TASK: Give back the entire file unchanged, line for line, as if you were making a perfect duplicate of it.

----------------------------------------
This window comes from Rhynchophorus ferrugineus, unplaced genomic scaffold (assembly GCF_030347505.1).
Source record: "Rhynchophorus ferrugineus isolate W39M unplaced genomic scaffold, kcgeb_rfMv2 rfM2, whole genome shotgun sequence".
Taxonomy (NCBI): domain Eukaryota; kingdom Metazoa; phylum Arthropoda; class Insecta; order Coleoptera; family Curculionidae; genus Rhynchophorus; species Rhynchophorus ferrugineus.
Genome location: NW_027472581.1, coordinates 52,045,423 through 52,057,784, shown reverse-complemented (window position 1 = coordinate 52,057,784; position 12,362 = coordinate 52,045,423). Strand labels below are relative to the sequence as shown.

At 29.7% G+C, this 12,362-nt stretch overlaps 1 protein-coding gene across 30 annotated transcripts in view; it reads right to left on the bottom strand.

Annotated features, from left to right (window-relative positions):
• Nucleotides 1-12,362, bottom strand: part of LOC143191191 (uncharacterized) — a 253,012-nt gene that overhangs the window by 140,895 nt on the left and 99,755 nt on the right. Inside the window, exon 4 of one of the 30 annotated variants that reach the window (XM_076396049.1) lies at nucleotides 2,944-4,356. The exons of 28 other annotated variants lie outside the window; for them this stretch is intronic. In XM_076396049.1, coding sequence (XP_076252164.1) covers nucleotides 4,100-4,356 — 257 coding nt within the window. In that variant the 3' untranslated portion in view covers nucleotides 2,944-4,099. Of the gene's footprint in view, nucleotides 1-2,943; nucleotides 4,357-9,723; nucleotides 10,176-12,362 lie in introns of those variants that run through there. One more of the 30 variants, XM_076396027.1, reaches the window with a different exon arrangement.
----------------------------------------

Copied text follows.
This window comes from Rhynchophorus ferrugineus, unplaced genomic scaffold (assembly GCF_030347505.1).
Source record: "Rhynchophorus ferrugineus isolate W39M unplaced genomic scaffold, kcgeb_rfMv2 rfM2, whole genome shotgun sequence".
Taxonomy (NCBI): domain Eukaryota; kingdom Metazoa; phylum Arthropoda; class Insecta; order Coleoptera; family Curculionidae; genus Rhynchophorus; species Rhynchophorus ferrugineus.
Genome location: NW_027472581.1, coordinates 52,045,423 through 52,057,784, shown reverse-complemented (window position 1 = coordinate 52,057,784; position 12,362 = coordinate 52,045,423). Strand labels below are relative to the sequence as shown.

At 29.7% G+C, this 12,362-nt stretch overlaps 1 protein-coding gene across 30 annotated transcripts in view; it reads right to left on the bottom strand.

Annotated features, from left to right (window-relative positions):
• Nucleotides 1-12,362, bottom strand: part of LOC143191191 (uncharacterized) — a 253,012-nt gene that overhangs the window by 140,895 nt on the left and 99,755 nt on the right. Inside the window, exon 4 of one of the 30 annotated variants that reach the window (XM_076396049.1) lies at nucleotides 2,944-4,356. The exons of 28 other annotated variants lie outside the window; for them this stretch is intronic. In XM_076396049.1, coding sequence (XP_076252164.1) covers nucleotides 4,100-4,356 — 257 coding nt within the window. In that variant the 3' untranslated portion in view covers nucleotides 2,944-4,099. Of the gene's footprint in view, nucleotides 1-2,943; nucleotides 4,357-9,723; nucleotides 10,176-12,362 lie in introns of those variants that run through there. One more of the 30 variants, XM_076396027.1, reaches the window with a different exon arrangement.